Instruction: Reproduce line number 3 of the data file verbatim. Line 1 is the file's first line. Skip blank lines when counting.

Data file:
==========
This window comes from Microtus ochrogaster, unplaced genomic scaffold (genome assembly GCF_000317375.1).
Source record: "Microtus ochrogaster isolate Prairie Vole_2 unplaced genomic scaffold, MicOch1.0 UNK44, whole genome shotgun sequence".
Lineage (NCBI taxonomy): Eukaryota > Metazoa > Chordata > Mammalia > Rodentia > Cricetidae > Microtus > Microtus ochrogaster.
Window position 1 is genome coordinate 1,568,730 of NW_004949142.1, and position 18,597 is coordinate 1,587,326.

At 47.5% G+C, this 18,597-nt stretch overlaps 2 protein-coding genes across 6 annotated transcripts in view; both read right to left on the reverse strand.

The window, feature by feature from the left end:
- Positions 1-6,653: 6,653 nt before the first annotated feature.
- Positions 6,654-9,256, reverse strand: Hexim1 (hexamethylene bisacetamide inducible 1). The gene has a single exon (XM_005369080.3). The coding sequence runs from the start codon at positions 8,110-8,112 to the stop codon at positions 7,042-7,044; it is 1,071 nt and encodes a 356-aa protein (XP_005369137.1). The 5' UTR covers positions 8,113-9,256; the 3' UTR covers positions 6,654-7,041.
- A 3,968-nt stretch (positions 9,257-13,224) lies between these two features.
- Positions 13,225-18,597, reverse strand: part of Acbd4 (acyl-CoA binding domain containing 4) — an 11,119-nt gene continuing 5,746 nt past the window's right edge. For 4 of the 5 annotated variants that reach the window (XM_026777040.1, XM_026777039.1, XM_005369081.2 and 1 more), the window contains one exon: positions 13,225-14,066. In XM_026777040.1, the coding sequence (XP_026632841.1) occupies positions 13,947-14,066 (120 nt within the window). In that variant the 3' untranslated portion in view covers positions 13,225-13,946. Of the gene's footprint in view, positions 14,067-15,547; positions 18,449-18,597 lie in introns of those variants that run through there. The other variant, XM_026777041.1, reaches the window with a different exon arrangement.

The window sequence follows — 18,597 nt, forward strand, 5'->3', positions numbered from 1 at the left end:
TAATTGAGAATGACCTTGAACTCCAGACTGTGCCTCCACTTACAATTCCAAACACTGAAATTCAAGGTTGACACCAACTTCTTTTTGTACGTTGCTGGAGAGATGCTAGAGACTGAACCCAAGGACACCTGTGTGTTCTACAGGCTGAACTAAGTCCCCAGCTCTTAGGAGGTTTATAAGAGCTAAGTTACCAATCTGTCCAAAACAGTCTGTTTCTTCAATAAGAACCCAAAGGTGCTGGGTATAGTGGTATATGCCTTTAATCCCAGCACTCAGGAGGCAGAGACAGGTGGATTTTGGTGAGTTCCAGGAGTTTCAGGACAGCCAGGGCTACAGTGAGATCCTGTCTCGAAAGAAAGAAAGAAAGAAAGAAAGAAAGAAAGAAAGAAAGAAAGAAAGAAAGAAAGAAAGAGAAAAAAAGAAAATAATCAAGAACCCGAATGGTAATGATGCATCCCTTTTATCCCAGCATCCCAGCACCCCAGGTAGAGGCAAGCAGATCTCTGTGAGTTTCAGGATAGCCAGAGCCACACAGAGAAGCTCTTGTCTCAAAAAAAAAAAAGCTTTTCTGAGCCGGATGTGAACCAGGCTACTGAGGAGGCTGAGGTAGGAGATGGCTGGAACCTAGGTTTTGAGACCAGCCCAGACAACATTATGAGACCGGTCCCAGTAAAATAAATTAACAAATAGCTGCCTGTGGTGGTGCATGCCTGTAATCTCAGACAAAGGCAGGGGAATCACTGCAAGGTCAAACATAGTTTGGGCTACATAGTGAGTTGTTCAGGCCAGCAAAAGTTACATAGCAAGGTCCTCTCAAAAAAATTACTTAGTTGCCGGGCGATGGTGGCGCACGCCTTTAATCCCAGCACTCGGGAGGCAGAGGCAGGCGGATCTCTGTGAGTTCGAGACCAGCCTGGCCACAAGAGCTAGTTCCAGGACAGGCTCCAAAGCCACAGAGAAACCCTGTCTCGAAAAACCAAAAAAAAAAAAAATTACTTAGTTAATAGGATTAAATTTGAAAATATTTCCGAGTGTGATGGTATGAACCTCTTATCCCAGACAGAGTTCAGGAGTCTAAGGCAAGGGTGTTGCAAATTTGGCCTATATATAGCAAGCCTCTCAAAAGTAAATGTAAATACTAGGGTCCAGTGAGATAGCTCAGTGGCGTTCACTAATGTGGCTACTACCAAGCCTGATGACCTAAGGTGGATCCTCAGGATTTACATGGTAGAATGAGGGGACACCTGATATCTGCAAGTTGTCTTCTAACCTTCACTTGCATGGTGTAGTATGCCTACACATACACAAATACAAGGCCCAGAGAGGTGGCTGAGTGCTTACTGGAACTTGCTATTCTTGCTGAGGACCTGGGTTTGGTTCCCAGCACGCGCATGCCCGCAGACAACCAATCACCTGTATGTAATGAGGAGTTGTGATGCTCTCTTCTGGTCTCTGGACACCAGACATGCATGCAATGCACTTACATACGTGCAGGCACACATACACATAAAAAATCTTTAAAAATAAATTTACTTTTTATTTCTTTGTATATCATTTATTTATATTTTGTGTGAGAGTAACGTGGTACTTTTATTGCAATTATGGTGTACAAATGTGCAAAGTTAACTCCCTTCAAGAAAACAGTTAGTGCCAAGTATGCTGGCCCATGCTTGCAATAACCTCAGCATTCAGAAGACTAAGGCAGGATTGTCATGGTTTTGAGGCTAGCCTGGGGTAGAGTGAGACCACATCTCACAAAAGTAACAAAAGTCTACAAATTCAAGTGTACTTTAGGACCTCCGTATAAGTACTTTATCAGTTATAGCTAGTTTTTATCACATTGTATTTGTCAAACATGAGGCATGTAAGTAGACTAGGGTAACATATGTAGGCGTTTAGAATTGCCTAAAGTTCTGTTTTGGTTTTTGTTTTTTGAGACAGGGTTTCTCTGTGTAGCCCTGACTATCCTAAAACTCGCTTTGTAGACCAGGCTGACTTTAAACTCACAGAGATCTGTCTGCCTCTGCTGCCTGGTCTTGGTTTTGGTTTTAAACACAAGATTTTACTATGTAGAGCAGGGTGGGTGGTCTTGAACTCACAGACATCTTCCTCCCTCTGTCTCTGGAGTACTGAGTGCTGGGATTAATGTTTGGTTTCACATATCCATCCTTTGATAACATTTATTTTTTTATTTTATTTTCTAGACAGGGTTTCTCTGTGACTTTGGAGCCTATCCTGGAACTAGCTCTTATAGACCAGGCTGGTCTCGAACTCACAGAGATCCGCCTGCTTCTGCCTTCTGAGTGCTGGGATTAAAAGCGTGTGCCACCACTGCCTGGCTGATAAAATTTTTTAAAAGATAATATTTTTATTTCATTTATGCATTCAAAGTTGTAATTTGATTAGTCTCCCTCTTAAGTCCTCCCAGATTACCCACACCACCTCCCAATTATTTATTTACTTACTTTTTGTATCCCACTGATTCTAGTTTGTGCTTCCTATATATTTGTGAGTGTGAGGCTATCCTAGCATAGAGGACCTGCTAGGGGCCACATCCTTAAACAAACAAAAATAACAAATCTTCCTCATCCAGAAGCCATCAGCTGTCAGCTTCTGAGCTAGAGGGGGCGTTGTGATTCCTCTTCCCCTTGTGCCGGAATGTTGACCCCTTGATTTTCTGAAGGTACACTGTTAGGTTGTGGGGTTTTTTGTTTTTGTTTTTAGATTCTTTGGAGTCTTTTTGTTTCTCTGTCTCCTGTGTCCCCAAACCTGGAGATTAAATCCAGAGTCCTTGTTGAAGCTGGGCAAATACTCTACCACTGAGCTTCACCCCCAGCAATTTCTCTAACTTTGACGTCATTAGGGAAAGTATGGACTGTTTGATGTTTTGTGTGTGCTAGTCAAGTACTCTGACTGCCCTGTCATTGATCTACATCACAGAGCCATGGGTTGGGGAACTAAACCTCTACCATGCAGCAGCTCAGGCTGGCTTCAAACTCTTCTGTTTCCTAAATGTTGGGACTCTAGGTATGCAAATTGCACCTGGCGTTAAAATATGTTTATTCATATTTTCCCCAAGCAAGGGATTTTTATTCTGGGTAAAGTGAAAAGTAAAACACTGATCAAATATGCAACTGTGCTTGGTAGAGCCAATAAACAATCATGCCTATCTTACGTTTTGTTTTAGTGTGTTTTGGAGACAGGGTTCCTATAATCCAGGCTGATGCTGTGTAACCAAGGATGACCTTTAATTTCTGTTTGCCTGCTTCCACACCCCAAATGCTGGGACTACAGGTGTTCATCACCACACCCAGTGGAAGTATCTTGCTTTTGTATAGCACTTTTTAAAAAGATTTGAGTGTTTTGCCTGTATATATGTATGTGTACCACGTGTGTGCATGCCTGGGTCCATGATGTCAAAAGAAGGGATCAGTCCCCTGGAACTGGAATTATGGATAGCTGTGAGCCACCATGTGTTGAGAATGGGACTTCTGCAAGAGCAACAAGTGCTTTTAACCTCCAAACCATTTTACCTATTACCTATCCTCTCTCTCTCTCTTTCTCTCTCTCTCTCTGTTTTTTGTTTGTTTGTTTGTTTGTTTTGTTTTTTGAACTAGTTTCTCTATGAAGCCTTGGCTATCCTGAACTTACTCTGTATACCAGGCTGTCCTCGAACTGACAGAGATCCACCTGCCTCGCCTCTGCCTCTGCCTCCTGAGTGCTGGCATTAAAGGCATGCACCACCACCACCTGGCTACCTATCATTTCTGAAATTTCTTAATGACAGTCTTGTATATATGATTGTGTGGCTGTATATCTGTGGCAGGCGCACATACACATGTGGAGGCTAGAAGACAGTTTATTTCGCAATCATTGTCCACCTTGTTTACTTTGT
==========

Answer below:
Lineage (NCBI taxonomy): Eukaryota > Metazoa > Chordata > Mammalia > Rodentia > Cricetidae > Microtus > Microtus ochrogaster.